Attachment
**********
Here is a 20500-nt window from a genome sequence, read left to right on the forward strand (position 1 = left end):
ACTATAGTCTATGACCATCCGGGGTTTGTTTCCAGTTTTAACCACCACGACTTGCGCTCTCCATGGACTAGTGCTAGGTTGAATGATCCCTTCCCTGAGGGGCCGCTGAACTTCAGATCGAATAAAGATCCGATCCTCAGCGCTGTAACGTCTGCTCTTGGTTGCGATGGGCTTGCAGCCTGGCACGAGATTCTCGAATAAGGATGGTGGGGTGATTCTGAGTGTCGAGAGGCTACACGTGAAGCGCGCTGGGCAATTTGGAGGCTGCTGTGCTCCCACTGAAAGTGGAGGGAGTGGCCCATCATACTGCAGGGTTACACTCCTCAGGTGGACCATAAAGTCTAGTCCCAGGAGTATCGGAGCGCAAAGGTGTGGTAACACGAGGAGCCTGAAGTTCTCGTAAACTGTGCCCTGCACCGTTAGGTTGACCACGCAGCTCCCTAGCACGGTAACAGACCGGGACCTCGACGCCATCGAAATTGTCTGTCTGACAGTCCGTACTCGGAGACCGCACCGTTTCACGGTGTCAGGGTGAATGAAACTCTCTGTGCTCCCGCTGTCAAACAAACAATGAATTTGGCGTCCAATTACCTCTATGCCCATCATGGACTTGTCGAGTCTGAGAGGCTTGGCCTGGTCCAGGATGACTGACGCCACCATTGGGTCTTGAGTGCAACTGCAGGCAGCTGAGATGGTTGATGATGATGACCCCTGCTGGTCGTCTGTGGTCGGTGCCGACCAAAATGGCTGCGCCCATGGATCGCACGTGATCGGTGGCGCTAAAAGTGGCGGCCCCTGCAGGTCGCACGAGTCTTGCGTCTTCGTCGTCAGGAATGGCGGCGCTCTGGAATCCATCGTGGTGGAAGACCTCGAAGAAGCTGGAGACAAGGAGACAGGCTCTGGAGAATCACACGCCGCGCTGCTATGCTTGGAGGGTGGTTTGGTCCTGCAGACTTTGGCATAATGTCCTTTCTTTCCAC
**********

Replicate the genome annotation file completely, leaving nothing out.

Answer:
Here is a 20500-nt window from a genome sequence, read left to right on the forward strand (position 1 = left end):
ACTATAGTCTATGACCATCCGGGGTTTGTTTCCAGTTTTAACCACCACGACTTGCGCTCTCCATGGACTAGTGCTAGGTTGAATGATCCCTTCCCTGAGGGGCCGCTGAACTTCAGATCGAATAAAGATCCGATCCTCAGCGCTGTAACGTCTGCTCTTGGTTGCGATGGGCTTGCAGCCTGGCACGAGATTCTCGAATAAGGATGGTGGGGTGATTCTGAGTGTCGAGAGGCTACACGTGAAGCGCGCTGGGCAATTTGGAGGCTGCTGTGCTCCCACTGAAAGTGGAGGGAGTGGCCCATCATACTGCAGGGTTACACTCCTCAGGTGGACCATAAAGTCTAGTCCCAGGAGTATCGGAGCGCAAAGGTGTGGTAACACGAGGAGCCTGAAGTTCTCGTAAACTGTGCCCTGCACCGTTAGGTTGACCACGCAGCTCCCTAGCACGGTAACAGACCGGGACCTCGACGCCATCGAAATTGTCTGTCTGACAGTCCGTACTCGGAGACCGCACCGTTTCACGGTGTCAGGGTGAATGAAACTCTCTGTGCTCCCGCTGTCAAACAAACAATGAATTTGGCGTCCAATTACCTCTATGCCCATCATGGACTTGTCGAGTCTGAGAGGCTTGGCCTGGTCCAGGATGACTGACGCCACCATTGGGTCTTGAGTGCAACTGCAGGCAGCTGAGATGGTTGATGATGATGACCCCTGCTGGTCGTCTGTGGTCGGTGCCGACCAAAATGGCTGCGCCCATGGATCGCACGTGATCGGTGGCGCTAAAAGTGGCGGCCCCTGCAGGTCGCACGAGTCTTGCGTCTTCGTCGTCAGGAATGGCGGCGCTCTGGAATCCATCGTGGTGGAAGACCTCGAAGAAGCTGGAGACAAGGAGACAGGCTCTGGAGAATCACACGCCGCGCTGCTATGCTTGGAGGGTGGTTTGGTCCTGCAGACTTTGGCATAATGTCCTTTCTTTCCAC